Then maybe I wasn’t good enough for anything else, and how could I even know I was good enough to write books or make art, anyway? No test, no admissions could tell me.

Of course, this is how secrets are born. They are born of fear. The landmark decision by the Supreme Court of the United States this last week revealed generations of secrets forged in legitimate fear. So many loved, but loved in secret. When their secret was brought to life, so many came to die, or be terribly hurt. When we moved to our house, we were told that the house across the street used to be the home of a couple who maintained they were roommates for fifty years. In their life, they never walked down our leafy street holding hands.

The decision removes the institution’s power to force people into secret, but our government isn’t the only source of fear. The scripture I cited gives us the source of shame – it is us. We force shame and secrets whenever we hate, or dampen, or tell the world or yourself, someone else – you can’t.

My family was lousy with secret artists and writers, on my dad’s side. The aunt who was told by her community college professors to go to art school, but she wouldn’t, because she had a baby, because how would she make money, because how would a community college know if she was good at art, because moms don’t go to art school, because she’s not that good. The grandmother who tatted award-winning lace, and made ceramics, and designed and sewed dance costumes for her girls, and doodled funny cartoons, couldn’t be an artist because she was an immigrant, and had to work for a living, and did stuff anyone could do, and had five children. Another aunt whose house was full of shelves and shelves of books and bought me a Mont Blanc when I admitted, graduating from high school, I might want to be a writer who admitted to me, then, that she fooled around with writing.

I was a smart girl who grew up without money, and every semester, when I signed up for classes, the kind guidance office, when I asked if I could take an art class, take the creative writing class, reminded me that I could always write on the side/take a community art class/join a group if I wanted to do those things, but that it was most important, in my situation, to take the classes that would get me into a good teaching college. After all, then I would have summers off.

If I had been Kyle, who was a boy, and from a nice family, and drew beautifully on his math worksheets, right where everyone could see, right in the light, maybe I would have been encouraged, like him, to take all the art classes in school, to apply to art school. Maybe, like him, I would have had a world-famous art studio and have things that I made in contemporary art museums.

But maybe, also, I was never good enough.

In college, I focused on the study of English and music, and I was strong enough to fence off a few places where I could be an artist. Professors were artistic, and if I couldn’t make it in music, I could profess English. I wrote novels in secret. I wrote poems in secret. I graduated and got two things – a job offer at an elite private high school to teach English, and admittance into a creative writing program based on my written-in-secret portfolio. Summers off, or full-time exposure of my secret self.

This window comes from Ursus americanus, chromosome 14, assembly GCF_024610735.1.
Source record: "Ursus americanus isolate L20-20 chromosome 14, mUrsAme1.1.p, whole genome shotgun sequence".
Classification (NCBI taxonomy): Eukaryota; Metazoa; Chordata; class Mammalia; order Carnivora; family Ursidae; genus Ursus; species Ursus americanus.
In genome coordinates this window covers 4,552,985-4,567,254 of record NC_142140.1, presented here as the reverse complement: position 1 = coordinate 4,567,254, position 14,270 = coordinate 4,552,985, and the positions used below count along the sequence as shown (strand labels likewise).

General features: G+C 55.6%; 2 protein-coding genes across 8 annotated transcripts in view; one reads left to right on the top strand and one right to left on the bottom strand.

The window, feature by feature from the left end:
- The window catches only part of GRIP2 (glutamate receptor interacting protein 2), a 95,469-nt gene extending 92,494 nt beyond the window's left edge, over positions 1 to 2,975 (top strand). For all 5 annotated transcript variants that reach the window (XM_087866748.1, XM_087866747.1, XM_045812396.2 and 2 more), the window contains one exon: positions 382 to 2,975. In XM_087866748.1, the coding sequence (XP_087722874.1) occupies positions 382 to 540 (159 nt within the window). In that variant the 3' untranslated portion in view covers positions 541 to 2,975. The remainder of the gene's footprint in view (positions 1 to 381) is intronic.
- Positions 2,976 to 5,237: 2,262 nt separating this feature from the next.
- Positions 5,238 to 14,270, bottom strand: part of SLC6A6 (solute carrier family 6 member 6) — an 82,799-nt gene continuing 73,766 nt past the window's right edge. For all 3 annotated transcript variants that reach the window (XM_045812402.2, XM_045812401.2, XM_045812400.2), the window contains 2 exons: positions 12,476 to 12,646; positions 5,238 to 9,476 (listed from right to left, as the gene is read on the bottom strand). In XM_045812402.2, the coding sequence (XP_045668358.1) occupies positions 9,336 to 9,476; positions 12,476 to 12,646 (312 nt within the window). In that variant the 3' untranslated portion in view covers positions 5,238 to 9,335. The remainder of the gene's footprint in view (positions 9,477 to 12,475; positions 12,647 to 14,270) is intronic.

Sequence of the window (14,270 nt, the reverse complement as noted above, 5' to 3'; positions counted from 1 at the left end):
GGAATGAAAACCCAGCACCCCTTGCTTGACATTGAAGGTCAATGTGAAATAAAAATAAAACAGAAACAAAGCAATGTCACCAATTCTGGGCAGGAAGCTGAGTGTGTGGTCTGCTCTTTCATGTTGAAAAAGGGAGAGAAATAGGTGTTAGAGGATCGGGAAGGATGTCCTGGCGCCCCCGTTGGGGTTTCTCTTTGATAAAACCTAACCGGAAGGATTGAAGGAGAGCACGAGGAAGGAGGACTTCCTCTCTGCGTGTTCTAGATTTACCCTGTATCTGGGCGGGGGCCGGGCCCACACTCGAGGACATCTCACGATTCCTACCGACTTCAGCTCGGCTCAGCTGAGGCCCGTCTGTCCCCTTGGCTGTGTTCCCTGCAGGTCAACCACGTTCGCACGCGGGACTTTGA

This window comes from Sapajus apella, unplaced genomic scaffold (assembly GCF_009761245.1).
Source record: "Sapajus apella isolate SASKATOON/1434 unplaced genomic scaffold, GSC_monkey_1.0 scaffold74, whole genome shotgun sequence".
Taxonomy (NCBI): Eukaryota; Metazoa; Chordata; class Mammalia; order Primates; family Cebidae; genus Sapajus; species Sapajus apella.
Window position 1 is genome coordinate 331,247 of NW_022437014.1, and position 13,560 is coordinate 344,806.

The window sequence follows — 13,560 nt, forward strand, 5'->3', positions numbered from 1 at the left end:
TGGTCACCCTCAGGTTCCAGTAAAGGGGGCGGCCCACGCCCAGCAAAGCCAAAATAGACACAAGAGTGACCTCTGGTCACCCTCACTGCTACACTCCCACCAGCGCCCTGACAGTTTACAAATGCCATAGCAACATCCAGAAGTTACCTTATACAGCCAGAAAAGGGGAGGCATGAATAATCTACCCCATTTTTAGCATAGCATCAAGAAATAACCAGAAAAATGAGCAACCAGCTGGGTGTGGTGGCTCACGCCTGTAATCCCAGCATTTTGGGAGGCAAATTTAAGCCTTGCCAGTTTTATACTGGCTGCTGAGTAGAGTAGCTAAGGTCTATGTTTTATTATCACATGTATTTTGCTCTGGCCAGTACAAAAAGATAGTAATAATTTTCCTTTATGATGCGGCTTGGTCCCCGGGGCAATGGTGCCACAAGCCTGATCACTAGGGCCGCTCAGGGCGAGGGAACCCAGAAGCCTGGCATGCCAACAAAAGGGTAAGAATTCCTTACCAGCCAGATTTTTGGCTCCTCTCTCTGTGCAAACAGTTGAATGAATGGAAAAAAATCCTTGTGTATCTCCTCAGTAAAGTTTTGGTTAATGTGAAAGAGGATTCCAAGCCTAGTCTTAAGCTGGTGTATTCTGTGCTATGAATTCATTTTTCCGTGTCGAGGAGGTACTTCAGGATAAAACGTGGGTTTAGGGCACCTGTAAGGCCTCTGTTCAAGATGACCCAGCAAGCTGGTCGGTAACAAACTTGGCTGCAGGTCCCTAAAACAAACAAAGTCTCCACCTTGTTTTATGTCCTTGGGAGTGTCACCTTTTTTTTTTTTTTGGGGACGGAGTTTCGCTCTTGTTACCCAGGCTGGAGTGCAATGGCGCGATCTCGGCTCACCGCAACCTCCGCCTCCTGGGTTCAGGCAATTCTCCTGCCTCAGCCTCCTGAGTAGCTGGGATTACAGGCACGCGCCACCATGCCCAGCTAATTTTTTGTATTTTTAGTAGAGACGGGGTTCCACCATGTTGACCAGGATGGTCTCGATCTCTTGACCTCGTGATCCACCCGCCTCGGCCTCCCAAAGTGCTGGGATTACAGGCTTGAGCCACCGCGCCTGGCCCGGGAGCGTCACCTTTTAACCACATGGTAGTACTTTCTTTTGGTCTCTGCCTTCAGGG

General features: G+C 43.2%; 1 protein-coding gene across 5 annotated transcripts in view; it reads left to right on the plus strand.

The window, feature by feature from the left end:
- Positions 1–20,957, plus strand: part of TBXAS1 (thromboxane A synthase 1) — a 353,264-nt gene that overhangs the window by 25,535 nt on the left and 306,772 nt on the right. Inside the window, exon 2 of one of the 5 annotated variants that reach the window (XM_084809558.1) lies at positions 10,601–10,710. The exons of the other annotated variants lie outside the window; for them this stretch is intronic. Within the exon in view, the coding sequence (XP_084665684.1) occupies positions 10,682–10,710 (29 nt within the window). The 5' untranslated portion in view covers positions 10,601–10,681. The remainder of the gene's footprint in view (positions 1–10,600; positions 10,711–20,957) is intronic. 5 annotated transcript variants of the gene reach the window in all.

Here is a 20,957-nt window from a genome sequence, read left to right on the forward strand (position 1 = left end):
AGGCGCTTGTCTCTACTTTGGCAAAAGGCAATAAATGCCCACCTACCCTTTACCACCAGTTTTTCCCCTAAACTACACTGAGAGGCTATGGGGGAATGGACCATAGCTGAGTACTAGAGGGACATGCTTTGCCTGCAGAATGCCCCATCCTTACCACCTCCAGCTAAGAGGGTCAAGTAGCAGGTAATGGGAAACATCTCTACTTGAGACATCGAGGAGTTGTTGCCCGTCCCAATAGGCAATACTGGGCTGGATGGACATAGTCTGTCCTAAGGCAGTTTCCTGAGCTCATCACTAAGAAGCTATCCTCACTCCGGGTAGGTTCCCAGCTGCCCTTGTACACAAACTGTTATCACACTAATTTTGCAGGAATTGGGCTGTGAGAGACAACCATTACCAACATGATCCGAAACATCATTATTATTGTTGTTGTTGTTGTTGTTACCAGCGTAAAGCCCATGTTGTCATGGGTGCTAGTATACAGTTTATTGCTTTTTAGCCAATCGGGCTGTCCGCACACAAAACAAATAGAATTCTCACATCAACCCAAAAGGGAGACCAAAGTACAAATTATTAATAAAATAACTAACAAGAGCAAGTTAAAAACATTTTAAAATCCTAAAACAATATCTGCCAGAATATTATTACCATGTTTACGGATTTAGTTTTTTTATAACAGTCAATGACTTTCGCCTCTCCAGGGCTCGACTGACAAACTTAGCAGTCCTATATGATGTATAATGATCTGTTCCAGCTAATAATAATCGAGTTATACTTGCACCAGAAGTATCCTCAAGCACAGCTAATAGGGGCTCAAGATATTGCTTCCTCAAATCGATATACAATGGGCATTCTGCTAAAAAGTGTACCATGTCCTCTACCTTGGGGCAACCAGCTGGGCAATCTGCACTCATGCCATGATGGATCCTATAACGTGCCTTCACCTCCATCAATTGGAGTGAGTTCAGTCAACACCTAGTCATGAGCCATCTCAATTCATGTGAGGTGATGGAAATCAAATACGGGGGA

Except, it wasn’t that easy. I went to the creative writing program, and then another. I wrote. I published. Everyone saw what I trying to do, all the secret manuscripts that I wrote as a girl weren’t shameful or a waste of time, after all, but practice. However, the bookmaking classes, the hanging around a friend’s letterpress work, the sewing, the needlework, the constant inspiration from museums and films – that was just on the side. It wasn’t real work, wasn’t authorized by an education or talent. Music, too, on the side. In the margins of a poetry manuscript I had finally given myself permission to write.

Then there were other years that meant everything was on the side, and then there were secret manuscripts, secret books, secret poems, secret music, secret etsy shops with things I made with color and string and imagination but were hobbies, their success a fluke.

Proverbs tells us that bread eaten in secret is pleasant, and I think this is true, but only for a few servings.  Eventually, secret bread is going to get stale if just for lack of company. When I came back to writing, it was in secret, and at first, it was delicious, and a retreat – a place to go that was familiar and novel at the same time. It wasn’t long before I started to feel afraid, though, and the fear came in once I realized that what I was writing wasn’t just for me, but that I intended it for the world, and so now it would be brought to light, looked at, and I would have to know if it was good enough.

When it is in secret, it can’t be spoken of, but when it’s brought to light, it doesn’t just belong to you. At what point is the shame, discomfort, and oppression of a secret endeavor a greater pain than the fear of failure?

Well, it’s not just one point, it turns out. Or one year, or one day. Or one event. Or one conversation. Or one person. Fear is overcome by the persistent realization that where you are is not where you want to be. One day you tell one person your secret, and they meet it with joy and it encourages you, or they meet it with their own fear and you are discouraged. In both cases, you’re in a different place. Another day you’ll do something with your work that isn’t a secret, and something else will happen.

My secret-artist aunt becomes a hairstylist, an extraordinarily talented one, but her body can’t do it anymore after thirty years, and she decides to try working the office of a glass arts studio. There’s the day she starts talking to the artists. The day she tries blowing glass.

Things come to light.